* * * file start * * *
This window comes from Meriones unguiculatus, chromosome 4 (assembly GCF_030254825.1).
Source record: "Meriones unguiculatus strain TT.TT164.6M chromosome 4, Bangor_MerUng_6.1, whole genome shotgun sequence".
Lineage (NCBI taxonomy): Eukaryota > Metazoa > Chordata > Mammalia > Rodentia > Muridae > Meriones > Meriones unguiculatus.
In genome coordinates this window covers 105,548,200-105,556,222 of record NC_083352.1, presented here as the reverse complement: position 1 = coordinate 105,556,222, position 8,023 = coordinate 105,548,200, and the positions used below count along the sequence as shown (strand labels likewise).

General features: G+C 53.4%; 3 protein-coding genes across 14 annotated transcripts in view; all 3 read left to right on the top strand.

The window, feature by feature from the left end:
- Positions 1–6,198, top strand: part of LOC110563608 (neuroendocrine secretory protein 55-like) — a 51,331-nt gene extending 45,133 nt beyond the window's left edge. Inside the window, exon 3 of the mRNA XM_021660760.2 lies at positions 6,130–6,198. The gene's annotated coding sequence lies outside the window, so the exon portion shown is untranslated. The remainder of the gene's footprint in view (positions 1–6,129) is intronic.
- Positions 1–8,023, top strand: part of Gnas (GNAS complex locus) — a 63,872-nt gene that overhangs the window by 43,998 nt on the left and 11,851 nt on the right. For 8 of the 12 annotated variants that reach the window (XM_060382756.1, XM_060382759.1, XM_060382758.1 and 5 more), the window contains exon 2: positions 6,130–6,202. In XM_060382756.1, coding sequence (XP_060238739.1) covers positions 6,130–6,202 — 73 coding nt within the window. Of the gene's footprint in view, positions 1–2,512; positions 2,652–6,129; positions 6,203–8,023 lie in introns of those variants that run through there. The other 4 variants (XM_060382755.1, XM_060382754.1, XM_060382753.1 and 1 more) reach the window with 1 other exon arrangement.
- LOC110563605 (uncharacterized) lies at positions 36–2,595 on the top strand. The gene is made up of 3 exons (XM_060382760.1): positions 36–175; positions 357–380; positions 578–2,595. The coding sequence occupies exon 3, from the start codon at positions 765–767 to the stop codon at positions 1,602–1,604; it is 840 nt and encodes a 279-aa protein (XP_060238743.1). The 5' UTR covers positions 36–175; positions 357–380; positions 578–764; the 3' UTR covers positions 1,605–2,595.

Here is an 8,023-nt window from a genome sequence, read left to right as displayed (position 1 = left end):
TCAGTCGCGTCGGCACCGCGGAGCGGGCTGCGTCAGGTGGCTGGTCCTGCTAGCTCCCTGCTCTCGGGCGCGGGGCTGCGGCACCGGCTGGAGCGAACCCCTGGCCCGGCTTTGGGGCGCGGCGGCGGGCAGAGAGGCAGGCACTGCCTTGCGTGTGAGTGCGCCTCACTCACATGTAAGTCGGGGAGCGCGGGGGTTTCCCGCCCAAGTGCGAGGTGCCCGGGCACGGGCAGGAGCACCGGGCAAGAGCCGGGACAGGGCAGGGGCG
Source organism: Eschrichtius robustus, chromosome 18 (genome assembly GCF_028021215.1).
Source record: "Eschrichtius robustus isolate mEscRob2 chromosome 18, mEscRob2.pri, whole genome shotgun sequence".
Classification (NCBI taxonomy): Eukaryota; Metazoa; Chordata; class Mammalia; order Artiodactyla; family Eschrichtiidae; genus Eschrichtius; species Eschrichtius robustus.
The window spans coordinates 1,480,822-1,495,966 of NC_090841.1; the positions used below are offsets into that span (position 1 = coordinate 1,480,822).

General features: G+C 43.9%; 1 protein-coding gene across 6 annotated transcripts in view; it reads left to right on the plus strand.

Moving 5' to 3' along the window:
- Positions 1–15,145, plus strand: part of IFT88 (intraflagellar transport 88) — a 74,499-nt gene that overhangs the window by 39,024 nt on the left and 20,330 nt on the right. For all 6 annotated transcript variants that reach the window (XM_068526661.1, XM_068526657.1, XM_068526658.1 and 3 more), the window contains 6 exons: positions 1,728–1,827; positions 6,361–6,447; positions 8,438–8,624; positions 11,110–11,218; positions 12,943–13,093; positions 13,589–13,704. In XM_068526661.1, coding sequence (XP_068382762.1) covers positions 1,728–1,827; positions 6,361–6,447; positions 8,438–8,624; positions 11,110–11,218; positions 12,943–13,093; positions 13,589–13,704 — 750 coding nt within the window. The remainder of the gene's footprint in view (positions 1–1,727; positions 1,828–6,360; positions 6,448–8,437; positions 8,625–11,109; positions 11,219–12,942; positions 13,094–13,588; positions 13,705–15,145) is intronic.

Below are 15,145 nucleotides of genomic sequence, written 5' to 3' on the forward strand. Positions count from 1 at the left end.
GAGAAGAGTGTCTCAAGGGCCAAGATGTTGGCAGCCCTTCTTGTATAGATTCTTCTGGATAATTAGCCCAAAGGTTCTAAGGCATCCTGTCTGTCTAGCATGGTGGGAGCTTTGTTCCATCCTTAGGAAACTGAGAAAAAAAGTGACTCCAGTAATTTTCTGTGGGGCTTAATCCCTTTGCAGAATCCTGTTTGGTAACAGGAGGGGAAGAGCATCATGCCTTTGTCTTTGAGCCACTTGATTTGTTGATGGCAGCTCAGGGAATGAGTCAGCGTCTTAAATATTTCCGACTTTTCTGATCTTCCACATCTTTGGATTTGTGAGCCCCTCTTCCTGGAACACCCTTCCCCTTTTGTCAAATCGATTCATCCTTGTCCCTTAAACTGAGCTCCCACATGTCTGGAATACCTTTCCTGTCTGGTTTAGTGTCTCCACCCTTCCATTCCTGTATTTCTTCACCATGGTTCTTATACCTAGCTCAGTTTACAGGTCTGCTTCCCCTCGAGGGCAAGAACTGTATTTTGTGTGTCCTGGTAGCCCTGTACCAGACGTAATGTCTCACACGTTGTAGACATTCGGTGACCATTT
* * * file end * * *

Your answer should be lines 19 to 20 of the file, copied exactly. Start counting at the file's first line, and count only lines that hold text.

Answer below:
Below are 15,145 nucleotides of genomic sequence, written 5' to 3' on the forward strand. Positions count from 1 at the left end.
GAGAAGAGTGTCTCAAGGGCCAAGATGTTGGCAGCCCTTCTTGTATAGATTCTTCTGGATAATTAGCCCAAAGGTTCTAAGGCATCCTGTCTGTCTAGCATGGTGGGAGCTTTGTTCCATCCTTAGGAAACTGAGAAAAAAAGTGACTCCAGTAATTTTCTGTGGGGCTTAATCCCTTTGCAGAATCCTGTTTGGTAACAGGAGGGGAAGAGCATCATGCCTTTGTCTTTGAGCCACTTGATTTGTTGATGGCAGCTCAGGGAATGAGTCAGCGTCTTAAATATTTCCGACTTTTCTGATCTTCCACATCTTTGGATTTGTGAGCCCCTCTTCCTGGAACACCCTTCCCCTTTTGTCAAATCGATTCATCCTTGTCCCTTAAACTGAGCTCCCACATGTCTGGAATACCTTTCCTGTCTGGTTTAGTGTCTCCACCCTTCCATTCCTGTATTTCTTCACCATGGTTCTTATACCTAGCTCAGTTTACAGGTCTGCTTCCCCTCGAGGGCAAGAACTGTATTTTGTGTGTCCTGGTAGCCCTGTACCAGACGTAATGTCTCACACGTTGTAGACATTCGGTGACCATTT